IE 11 is not supported. For an optimal experience visit our site on another browser.

Congress is back -- and it has a massive to-do list

With only 11 working days until the end of the fiscal year, lawmakers are surely feeling a sense of urgency, as they must take on a number of crucial issues.

If it seems like Groundhog Day on Capitol Hill, well, it kind of is. After a languorous five-week vacation, Congress is finally back in session, and facing a massive to-do list. With only 11 working days until the end of the fiscal year, lawmakers are surely feeling a sense of urgency, as they must take on a number of crucial issues, from passing a budget to the Iran nuclear deal, all with the clock ticking and emotions running high. Some Republicans are threatening to shut down the government over funding for Planned Parenthood. And complicating everything is a highly polarized presidential election and Pope Francis’ big visit to the U.S.

So what exactly is on the docket? Here's everything you need to know:

Spending: Congress has until Sept. 30 to pass a measure to fund the federal government. If no agreement can be reached and if lawmakers can’t pass a temporary spending plan, we might once again be looking at a government shutdown.

RELATED: Can you name one member of Congress? Just one.

Obama has said he won’t green light a budget agreement unless a plan is reached to lift domestic spending caps put in place in 2011. While GOPers have said they’d be willing to add an additional $38 billion in defense spending, there has been no sign that Republicans would sign off on extra money Democrats want in domestic spending. White House spokesman Josh Earnest said earlier this week that the president will “not sign into law a budget bill that will lock in sequester levels of spending.”

The most likely outcome: lawmakers back a short-term continuing resolution—which would push the budget battle  to December.

Planned Parenthood: Some conservatives want to use the budget to try and defund Planned Parenthood, which has come under criticism following the release of controversial, secretly-recorded videos about fetal tissue donation.

Republican presidential candidate Sen. Ted Cruz of Texas drafted a letter to Senate Majority Leader Mitch McConnell asking him to not schedule a vote or consider any legislation that gives federal dollars to Planned Parenthood. Cruz, of course, spearheaded the 2013 shutdown over defunding Obamacare. Meanwhile, 28 GOP lawmakers are promising to do everything they can to defund Planned Parenthood, even if it means shutting down the government. McConnell has said, however, that as long as Obama is president any attempt to strip Planned Parenthood of funding is likely to fail as the Senate doesn’t have the 60 votes necessary to overcome a Democratic filibuster.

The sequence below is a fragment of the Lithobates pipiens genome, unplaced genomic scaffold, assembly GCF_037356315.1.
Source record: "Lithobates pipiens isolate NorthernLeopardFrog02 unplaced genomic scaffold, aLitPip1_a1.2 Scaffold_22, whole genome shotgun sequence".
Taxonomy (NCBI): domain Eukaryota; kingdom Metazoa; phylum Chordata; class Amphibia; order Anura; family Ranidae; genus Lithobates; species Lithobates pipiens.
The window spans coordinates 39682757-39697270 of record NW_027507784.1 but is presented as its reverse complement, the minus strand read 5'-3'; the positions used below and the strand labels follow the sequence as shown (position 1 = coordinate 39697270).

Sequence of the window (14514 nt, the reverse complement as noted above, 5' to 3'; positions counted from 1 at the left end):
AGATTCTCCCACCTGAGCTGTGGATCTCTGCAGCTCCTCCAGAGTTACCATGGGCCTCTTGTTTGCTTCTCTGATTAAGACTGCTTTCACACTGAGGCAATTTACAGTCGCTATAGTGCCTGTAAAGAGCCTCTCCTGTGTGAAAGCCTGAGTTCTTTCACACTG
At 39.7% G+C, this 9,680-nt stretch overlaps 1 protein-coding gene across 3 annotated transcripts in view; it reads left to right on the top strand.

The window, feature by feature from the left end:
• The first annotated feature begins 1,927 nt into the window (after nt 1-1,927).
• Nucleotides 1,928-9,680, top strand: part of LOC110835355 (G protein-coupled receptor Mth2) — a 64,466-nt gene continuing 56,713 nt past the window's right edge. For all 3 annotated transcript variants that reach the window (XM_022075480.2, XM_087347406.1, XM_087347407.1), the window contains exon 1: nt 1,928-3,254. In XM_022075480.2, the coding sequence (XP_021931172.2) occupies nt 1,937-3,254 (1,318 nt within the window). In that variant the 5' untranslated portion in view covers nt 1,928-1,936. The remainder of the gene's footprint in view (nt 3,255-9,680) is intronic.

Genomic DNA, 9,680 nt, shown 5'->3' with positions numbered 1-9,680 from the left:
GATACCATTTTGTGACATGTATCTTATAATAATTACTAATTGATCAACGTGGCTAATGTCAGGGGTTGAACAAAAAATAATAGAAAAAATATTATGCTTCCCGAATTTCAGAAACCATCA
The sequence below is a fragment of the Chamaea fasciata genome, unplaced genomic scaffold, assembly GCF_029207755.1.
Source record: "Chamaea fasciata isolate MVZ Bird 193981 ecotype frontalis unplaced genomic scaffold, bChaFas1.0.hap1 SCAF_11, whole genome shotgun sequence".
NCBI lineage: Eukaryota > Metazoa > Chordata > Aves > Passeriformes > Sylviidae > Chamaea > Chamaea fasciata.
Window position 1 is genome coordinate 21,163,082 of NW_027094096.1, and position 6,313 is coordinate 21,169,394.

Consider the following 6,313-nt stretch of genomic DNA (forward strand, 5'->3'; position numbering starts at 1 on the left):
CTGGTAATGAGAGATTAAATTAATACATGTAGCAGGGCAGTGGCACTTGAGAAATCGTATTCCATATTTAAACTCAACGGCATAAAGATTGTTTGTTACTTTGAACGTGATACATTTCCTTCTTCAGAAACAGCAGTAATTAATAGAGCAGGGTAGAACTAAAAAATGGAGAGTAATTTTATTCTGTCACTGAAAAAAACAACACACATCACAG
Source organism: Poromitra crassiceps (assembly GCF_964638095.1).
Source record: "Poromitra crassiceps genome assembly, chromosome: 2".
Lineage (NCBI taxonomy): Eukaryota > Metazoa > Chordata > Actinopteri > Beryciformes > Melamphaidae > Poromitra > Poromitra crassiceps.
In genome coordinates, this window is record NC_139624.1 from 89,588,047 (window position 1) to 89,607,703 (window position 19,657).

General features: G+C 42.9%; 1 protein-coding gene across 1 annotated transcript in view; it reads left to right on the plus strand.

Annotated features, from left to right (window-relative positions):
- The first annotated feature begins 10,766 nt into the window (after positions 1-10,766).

Still, a stand-off about the issue increases the chances of a government shutdown.

RELATED: Washington's next big wars: Planned Parenthood and Boehner's future

Iran: A heated debate is expected as Congress will take up the controversial Iran nuclear deal, hammered out between Iran, the U.S. and other world powers. Under the agreement, the Islamic Republic would curb its nuclear program in exchange for billions of dollars in relief from economic sanctions.

Congress is expected to vote on a “resolution of disapproval”. If passed, it would ban Obama from waiving or suspending sanctions Congress had put in place against Iran.

Practically, however, it looks like the Iran deal will stand, with 41 Senate Democrats having announced they will back the deal—enough votes to block the Senate from passing a GOP-backed resolution to knock it down. Still, GOPers are launching  a last-ditch attempt to criticize the agreement, seemingly as an exercise in political theater rather than trying to sway the outcome of the pending vote in Congress. Republican presidential candidates Cruz and Donald Trump, for example, headlined a rally against the accord on Wednesday in Washington. Sen. Lindsey Graham, who is also running for the nation’s highest office, said on Tuesday that no matter how Congress votes, he’ll fight to impose additional sanctions against Iran and will push to block funding for International  Atomic Energy Inspections until details of any side agreements are released.

The pope: As lawmakers attempt to take action on these big issues, Pope Francis’ speech to a joint session of Congress could serve as a distraction – especially if he takes up controversial issues like climate change and income inequality.

What’s on tap for next month: October will be very busy too. Democratic presidential frontrunner Hillary Clinton is scheduled to testify before the House Select Committee on Benghazi on Oct. 22. Congress will also have until Oct. 29 to extend funding for highways and other federal transportation projects. Lawmakers are also expected to take up a  cybersecurity bill, aimed at encouraging businesses to share information on hacker attacks.